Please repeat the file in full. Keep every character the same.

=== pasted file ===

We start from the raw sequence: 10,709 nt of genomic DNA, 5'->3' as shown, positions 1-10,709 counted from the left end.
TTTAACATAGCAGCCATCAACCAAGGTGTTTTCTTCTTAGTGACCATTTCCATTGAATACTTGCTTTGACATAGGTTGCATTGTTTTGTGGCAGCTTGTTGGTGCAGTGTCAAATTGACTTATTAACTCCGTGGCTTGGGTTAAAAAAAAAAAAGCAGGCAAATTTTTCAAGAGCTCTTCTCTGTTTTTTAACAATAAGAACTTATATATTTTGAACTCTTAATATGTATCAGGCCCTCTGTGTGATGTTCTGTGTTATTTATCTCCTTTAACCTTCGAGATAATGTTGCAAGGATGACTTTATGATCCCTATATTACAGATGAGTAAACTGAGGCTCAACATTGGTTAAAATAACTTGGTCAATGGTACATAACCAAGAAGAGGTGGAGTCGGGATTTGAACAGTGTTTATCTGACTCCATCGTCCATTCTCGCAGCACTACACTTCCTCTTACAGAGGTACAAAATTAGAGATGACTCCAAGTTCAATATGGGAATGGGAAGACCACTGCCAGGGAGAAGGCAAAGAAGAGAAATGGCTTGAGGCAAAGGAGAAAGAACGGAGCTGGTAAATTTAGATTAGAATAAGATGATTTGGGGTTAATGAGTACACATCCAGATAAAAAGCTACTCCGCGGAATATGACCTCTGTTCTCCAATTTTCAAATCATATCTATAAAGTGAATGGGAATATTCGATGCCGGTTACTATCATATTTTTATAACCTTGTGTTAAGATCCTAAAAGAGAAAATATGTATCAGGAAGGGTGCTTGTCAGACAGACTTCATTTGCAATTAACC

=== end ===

We start from the raw sequence: 10,709 nt of genomic DNA, 5'->3' as shown, positions 1-10,709 counted from the left end.
TTTAACATAGCAGCCATCAACCAAGGTGTTTTCTTCTTAGTGACCATTTCCATTGAATACTTGCTTTGACATAGGTTGCATTGTTTTGTGGCAGCTTGTTGGTGCAGTGTCAAATTGACTTATTAACTCCGTGGCTTGGGTTAAAAAAAAAAAAGCAGGCAAATTTTTCAAGAGCTCTTCTCTGTTTTTTAACAATAAGAACTTATATATTTTGAACTCTTAATATGTATCAGGCCCTCTGTGTGATGTTCTGTGTTATTTATCTCCTTTAACCTTCGAGATAATGTTGCAAGGATGACTTTATGATCCCTATATTACAGATGAGTAAACTGAGGCTCAACATTGGTTAAAATAACTTGGTCAATGGTACATAACCAAGAAGAGGTGGAGTCGGGATTTGAACAGTGTTTATCTGACTCCATCGTCCATTCTCGCAGCACTACACTTCCTCTTACAGAGGTACAAAATTAGAGATGACTCCAAGTTCAATATGGGAATGGGAAGACCACTGCCAGGGAGAAGGCAAAGAAGAGAAATGGCTTGAGGCAAAGGAGAAAGAACGGAGCTGGTAAATTTAGATTAGAATAAGATGATTTGGGGTTAATGAGTACACATCCAGATAAAAAGCTACTCCGCGGAATATGACCTCTGTTCTCCAATTTTCAAATCATATCTATAAAGTGAATGGGAATATTCGATGCCGGTTACTATCATATTTTTATAACCTTGTGTTAAGATCCTAAAAGAGAAAATATGTATCAGGAAGGGTGCTTGTCAGACAGACTTCATTTGCAATTAACC